Saturday, December 3, 2011

The Hardest Part

The hardest part...There always is one. At least ONE thing. My application materials are all together, but now I need to decide. Put myself in debt for three years of schooling...or wait it out, get a job and maybe go back to it. I just don't have the money right now. I don't think I can ask (and really don't want to ask) my parents to help me out with this one. Once I'm done with Marist, they're supposed to be done with me. Big girl time. I'm doing my part with internships, constantly practicing my writing...There's nothing wrong with working in the family insurance agency until I get my feet on the ground...but it's not ME. And I have this unsupressable feeling that I'll get stuck there forever, which I don't want.

I feel like I'm treading water, thinking, while everyone is beating themselves upstream at an incredible rate.

Wednesday, November 30, 2011

Marist Crew Team Article

I'm going to post this article I wrote for my Sports Reporting class. Nonfiction (creative) and Journalism share many things. That's perhaps why both appeal to me and why I would want to pursue nonfiction above anything else. So here is the article. Took me a while to get it right and I've noticed some things that can be fixed, but I have a new respect for these girls. Hope I did them justice!

Thursday, November 17, 2011

In-Class Imitation assignment

I know I just posted yesterday but I wrote a REALLY short nonfiction piece in class today. I think it took me all of 25 minutes for this little rough draft. It might turn into something more, but I thought I'd post it anyways just to provide some light reading. We were supposed to be imitating an essay we read in class called "Rain" by Kathleen Norris. We actually got to leave class early to go out into the "natural world" to write. Well, I was struck by all the noises that I listen to. So here it is. Enjoy.

Wednesday, November 16, 2011

The Fairfield Personal Statement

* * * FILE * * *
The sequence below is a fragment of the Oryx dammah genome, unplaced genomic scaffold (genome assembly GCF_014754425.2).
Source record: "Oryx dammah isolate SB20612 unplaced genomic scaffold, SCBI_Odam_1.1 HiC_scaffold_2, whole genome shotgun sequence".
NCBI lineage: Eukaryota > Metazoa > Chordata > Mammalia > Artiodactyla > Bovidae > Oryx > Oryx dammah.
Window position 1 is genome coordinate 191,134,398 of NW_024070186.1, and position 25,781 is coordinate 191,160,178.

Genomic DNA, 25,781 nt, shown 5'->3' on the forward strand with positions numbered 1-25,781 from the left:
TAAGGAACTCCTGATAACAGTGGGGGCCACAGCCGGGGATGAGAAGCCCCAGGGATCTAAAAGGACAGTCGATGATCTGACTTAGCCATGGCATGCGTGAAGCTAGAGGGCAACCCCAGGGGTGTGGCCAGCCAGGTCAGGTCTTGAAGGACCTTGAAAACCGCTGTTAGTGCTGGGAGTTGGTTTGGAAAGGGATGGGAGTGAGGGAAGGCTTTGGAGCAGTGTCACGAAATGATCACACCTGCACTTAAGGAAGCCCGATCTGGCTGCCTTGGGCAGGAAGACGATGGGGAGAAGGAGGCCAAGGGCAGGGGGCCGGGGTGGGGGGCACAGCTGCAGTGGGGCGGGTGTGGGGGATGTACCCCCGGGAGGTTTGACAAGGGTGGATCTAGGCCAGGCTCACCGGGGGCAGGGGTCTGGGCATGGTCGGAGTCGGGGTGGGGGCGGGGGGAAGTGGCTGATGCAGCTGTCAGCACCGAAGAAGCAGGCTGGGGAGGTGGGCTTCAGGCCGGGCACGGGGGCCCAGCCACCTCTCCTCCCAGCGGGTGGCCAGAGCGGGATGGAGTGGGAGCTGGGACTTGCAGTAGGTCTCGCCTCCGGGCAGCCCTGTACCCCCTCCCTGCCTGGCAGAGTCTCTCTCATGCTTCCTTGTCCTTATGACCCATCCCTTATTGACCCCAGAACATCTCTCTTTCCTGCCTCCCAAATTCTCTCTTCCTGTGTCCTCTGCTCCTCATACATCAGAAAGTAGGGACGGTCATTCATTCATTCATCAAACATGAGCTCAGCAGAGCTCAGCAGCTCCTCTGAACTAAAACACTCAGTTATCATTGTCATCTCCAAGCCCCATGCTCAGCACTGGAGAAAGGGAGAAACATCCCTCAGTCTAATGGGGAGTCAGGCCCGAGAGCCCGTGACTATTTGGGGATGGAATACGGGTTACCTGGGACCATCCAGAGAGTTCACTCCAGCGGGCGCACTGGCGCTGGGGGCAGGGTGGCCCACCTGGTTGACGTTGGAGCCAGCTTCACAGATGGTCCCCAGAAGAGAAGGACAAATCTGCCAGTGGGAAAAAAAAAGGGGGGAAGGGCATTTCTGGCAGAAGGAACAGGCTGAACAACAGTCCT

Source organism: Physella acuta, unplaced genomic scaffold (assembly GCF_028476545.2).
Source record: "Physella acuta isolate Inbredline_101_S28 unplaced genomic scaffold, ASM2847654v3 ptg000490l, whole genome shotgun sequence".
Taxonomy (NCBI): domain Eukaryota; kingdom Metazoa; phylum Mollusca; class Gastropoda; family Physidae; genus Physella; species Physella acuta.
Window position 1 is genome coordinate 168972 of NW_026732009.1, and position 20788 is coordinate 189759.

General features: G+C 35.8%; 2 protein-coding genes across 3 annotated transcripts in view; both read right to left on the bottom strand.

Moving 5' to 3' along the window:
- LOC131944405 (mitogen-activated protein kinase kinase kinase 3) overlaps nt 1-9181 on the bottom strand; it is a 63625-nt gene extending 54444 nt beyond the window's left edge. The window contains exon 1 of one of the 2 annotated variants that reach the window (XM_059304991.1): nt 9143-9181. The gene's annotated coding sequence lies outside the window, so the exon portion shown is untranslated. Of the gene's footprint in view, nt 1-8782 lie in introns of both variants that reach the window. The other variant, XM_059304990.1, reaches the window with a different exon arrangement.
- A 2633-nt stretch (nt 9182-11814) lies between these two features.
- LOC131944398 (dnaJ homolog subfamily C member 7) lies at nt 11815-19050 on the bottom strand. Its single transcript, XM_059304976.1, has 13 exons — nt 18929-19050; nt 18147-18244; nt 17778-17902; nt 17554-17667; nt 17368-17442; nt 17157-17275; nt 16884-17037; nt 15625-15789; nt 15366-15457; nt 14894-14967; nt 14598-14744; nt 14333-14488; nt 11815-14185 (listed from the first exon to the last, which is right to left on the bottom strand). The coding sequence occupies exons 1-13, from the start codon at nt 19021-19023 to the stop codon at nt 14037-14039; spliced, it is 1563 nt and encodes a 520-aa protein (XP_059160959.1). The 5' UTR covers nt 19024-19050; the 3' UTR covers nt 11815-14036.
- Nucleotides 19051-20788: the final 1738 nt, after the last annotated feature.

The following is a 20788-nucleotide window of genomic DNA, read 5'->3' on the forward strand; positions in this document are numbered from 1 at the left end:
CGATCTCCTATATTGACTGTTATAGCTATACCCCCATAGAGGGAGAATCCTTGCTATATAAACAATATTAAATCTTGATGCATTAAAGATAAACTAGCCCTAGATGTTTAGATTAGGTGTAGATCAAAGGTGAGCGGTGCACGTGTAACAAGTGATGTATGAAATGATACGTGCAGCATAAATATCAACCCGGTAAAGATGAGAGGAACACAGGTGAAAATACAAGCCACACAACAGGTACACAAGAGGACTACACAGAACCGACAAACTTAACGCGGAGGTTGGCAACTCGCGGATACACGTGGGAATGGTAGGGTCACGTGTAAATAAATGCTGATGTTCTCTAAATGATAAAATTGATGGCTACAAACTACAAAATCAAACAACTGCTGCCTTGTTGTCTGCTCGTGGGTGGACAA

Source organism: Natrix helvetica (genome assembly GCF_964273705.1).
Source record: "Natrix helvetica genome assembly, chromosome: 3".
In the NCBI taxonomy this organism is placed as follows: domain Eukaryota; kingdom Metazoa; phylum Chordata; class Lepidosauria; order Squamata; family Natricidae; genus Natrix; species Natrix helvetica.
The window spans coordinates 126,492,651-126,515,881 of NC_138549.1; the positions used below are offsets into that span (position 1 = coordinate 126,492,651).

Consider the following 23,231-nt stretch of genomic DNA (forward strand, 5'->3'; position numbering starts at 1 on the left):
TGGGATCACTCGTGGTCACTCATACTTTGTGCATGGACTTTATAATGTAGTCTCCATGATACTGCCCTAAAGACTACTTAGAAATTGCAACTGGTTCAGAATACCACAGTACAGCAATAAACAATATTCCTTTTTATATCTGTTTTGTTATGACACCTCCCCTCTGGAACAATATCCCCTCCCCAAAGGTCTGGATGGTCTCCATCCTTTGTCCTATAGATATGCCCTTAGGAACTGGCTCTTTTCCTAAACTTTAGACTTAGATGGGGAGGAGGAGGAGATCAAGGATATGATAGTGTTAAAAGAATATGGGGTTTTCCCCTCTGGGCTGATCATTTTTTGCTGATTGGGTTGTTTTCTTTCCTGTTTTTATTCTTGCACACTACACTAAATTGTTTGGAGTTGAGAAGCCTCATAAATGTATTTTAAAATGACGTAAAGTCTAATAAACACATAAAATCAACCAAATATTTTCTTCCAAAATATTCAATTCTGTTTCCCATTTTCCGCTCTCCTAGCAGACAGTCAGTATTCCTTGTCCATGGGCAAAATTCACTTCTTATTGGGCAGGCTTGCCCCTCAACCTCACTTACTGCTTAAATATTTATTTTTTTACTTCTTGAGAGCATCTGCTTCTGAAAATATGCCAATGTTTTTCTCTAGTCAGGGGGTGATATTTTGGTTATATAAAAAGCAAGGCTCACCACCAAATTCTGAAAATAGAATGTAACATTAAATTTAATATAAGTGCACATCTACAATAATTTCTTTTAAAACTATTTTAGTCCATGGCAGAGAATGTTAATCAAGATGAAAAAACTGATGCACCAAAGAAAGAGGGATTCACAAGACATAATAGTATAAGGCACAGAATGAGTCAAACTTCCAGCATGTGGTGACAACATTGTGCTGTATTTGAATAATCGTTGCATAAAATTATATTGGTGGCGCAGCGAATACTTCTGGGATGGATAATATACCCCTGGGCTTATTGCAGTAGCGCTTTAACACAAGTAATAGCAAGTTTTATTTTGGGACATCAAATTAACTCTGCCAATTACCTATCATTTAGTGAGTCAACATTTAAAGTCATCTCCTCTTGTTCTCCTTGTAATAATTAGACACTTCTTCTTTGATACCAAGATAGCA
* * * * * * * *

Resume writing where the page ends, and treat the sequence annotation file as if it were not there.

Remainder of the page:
So here is my first revision of the Fairfield Personal statement. I'm probably going to strip it down and re-do it again, but this is where I'm starting. Since I'm applying for nonfiction, I felt it was appropriate to begin the essay with a piece of nonfiction writing. So here it is...this is one of the final posts seeing as I'll be presenting this blog in a couple weeks for my capping project. I'm sure I'll be back once the application is sent in! It's crazy to think all I have left to take care of are my letters of recommendation.

Some words of advice: Start early and just keep plugging along.  And if you're passionate about what you're doing, it doesn't feel like work. I really do love to write. Any time that I'm sitting at my desk, writing, I feel like everything is right with the world. It helps bring me down on those wicked angry days and it helps me sift through confusing thoughts. It helps me remember moments I never want to forget. It's taken me on a wild journey from first grade to now...and I hope I have further to go.

Sunday, November 13, 2011

One more Gilbert video

I found one more Elizabeth Gilbert video. Here she speaks about "Eat, Pray, Love". I hope these two videos about her are helpful and interesting. From a nonfiction standpoint, I wish I could write the way she does.
Enjoy!!! :)

You Have Your MFA, Now What?!?!

So, this whole blog has been about getting into a program to receive your MFA in creative writing. But what are the benefits in terms of jobs available?I hope to answer that in this post :) Enjoy!!

You’ve decided to apply to graduate school. Why? That’s the big question. And it’s a question that many personal statements are requiring potential students to answer. While this post may be a little late, I feel it will still be helpful. Graduate school costs money. As has been made obvious by the news, many, many students are deep in debt as a result of expensive college tuition. Adding graduate tuition on top of that could become slightly problematic, especially if there’s no job market to go into. It’s not a good option if you just don’t know where else to take your life. So HAVE A PLAN.

Dr. Graham looked me in the eye after I finished interviewing her and she straight up asked me what I wanted to do with my life. I’ve always had this idea of teaching writing. I want to of course write and possibly publish my own work on the side, but I want to teach students in a way that they come to love writing the same way I have. I want them to enjoy creating sentences that sizzle with sensual drama or erupt with comedic moments. In short, I want more people to write for the pure joy of writing. I’ve been taught to enjoy it and I want to continue this trend.

Dr. Graham gave me a really informative sheet about some potential avenues to explore:
1.) Grant writing: she writes that this can be a fairly lucrative business. She also mentioned in her office that it was something she could see herself being interested in.